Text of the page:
(Previously known as The Chicago, St. Paul, Minneapolis & Omaha Railroad Building, 275 E. 4th Street)
This building was constructed between 1916-17 at a cost of $350,000 as an office building for the Chicago, St. Paul, Minneapolis and Omaha Railroad. It was built on the same site as the railroad’s previous office building, which had been designed by Thomas Fitzpatrick and destroyed by a fire. The present building was designed by Chicago architect Charles Frost who designed two other railroad buildings in Lowertown: the Union Depot and the Railroad and Bank Building (now 180 East Fifth). This building is a large eight-story Classical Revival style brick structure with an elaborate classical cornice and a rusticated granite base. The Chicago, St. Paul, Minneapolis and Omaha Railroad was incorporated in 1857 as one of the lines of the River Valley and Southern Minnesota Railroad. In 1867 it was separated from that line and became the Minnesota Valley Railroad. During the 1860's the line was extended from St. Paul to Mendota, Shakopee, Belle Plaine, LeSueur, St. Peter, and then to Sioux City in 1872. There, connections were made to Council Bluffs, Kansas City, Omaha and the Southwest. General Judson Wade Bishop, who built the Bishop Block on Sibley Street, was the chief engineer for the railroad while it was under construction and later served as the general manager of its operations. In 1882 all of the various branches of the line were consolidated as the Chicago, St. Paul, Minneapolis and Omaha Railroad. This line also ran east of St. Paul to Chicago and Milwaukee, and north to Duluth and Bayfield. This railroad eventually merged with the Chicago and Northwestern Line. At one time Engine Company #12 was located directly behind this building on Hall Street (formerly Rosabel Street).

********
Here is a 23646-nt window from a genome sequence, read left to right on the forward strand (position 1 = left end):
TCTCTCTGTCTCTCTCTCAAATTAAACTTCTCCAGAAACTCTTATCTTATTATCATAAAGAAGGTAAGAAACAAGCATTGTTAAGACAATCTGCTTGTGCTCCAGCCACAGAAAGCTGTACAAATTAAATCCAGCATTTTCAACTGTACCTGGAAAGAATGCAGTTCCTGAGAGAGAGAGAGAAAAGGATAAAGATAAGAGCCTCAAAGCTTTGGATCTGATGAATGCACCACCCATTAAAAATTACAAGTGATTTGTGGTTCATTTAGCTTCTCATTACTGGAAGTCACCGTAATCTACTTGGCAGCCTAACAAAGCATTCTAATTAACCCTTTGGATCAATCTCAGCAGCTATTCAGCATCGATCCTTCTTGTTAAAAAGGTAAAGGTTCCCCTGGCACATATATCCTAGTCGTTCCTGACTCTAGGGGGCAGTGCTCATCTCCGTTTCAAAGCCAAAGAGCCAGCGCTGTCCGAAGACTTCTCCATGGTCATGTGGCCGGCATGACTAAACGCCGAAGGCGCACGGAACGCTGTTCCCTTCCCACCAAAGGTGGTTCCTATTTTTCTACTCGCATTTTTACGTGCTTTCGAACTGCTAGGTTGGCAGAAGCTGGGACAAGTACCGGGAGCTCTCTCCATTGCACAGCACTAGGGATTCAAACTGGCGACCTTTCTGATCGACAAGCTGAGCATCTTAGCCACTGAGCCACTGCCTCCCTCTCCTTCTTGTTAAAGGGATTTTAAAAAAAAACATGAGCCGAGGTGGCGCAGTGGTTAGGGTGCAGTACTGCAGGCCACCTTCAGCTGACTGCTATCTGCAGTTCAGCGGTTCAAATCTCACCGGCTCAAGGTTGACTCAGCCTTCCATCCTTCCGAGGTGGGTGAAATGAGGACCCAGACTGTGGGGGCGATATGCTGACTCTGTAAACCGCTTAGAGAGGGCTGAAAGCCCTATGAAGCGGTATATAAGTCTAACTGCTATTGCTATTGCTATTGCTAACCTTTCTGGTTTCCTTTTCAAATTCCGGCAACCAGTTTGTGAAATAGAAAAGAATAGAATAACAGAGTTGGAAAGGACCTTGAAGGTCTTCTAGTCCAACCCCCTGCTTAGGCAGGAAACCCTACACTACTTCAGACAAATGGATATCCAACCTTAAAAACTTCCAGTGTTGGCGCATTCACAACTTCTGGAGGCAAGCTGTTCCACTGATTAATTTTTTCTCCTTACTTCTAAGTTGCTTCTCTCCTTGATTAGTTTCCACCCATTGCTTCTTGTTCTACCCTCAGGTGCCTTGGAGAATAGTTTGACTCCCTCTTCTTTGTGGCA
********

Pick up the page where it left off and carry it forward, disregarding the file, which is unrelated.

Today, the Northwestern Building has become a destination for entrepreneurs, artists, and small businesses participating in, and serving the creative fields. Drawn by the unique spaces, the Northwestern Building has become a community in and of itself.
Notably, Golden's Deli has occupied the first floor for the past 10 years. Starting out in a small corner, owner Jim Golden and his team have grown to occupy nearly the entire first floor of the property.